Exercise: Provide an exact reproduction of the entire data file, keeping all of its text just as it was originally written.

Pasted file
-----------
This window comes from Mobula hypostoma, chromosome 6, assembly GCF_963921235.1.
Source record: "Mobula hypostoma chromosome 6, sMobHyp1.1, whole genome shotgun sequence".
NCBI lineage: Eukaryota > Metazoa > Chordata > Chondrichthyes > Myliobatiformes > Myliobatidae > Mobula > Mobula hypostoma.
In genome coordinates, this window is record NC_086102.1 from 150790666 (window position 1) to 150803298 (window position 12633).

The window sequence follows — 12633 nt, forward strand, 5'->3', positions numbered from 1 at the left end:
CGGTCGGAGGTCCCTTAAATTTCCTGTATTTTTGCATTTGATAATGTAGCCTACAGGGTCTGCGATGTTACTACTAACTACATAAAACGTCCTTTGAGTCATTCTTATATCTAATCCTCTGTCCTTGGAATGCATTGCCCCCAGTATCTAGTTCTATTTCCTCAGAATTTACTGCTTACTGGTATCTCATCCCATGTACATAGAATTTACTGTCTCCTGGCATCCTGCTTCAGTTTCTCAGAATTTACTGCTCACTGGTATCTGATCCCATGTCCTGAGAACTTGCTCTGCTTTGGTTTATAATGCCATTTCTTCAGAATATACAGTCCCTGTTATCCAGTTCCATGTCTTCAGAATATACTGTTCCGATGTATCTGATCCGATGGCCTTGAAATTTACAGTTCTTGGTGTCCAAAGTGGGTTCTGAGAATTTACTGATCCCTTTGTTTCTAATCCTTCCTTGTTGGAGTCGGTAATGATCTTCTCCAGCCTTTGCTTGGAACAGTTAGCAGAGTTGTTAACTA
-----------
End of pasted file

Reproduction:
This window comes from Mobula hypostoma, chromosome 6, assembly GCF_963921235.1.
Source record: "Mobula hypostoma chromosome 6, sMobHyp1.1, whole genome shotgun sequence".
NCBI lineage: Eukaryota > Metazoa > Chordata > Chondrichthyes > Myliobatiformes > Myliobatidae > Mobula > Mobula hypostoma.
In genome coordinates, this window is record NC_086102.1 from 150790666 (window position 1) to 150803298 (window position 12633).

The window sequence follows — 12633 nt, forward strand, 5'->3', positions numbered from 1 at the left end:
CGGTCGGAGGTCCCTTAAATTTCCTGTATTTTTGCATTTGATAATGTAGCCTACAGGGTCTGCGATGTTACTACTAACTACATAAAACGTCCTTTGAGTCATTCTTATATCTAATCCTCTGTCCTTGGAATGCATTGCCCCCAGTATCTAGTTCTATTTCCTCAGAATTTACTGCTTACTGGTATCTCATCCCATGTACATAGAATTTACTGTCTCCTGGCATCCTGCTTCAGTTTCTCAGAATTTACTGCTCACTGGTATCTGATCCCATGTCCTGAGAACTTGCTCTGCTTTGGTTTATAATGCCATTTCTTCAGAATATACAGTCCCTGTTATCCAGTTCCATGTCTTCAGAATATACTGTTCCGATGTATCTGATCCGATGGCCTTGAAATTTACAGTTCTTGGTGTCCAAAGTGGGTTCTGAGAATTTACTGATCCCTTTGTTTCTAATCCTTCCTTGTTGGAGTCGGTAATGATCTTCTCCAGCCTTTGCTTGGAACAGTTAGCAGAGTTGTTAACTA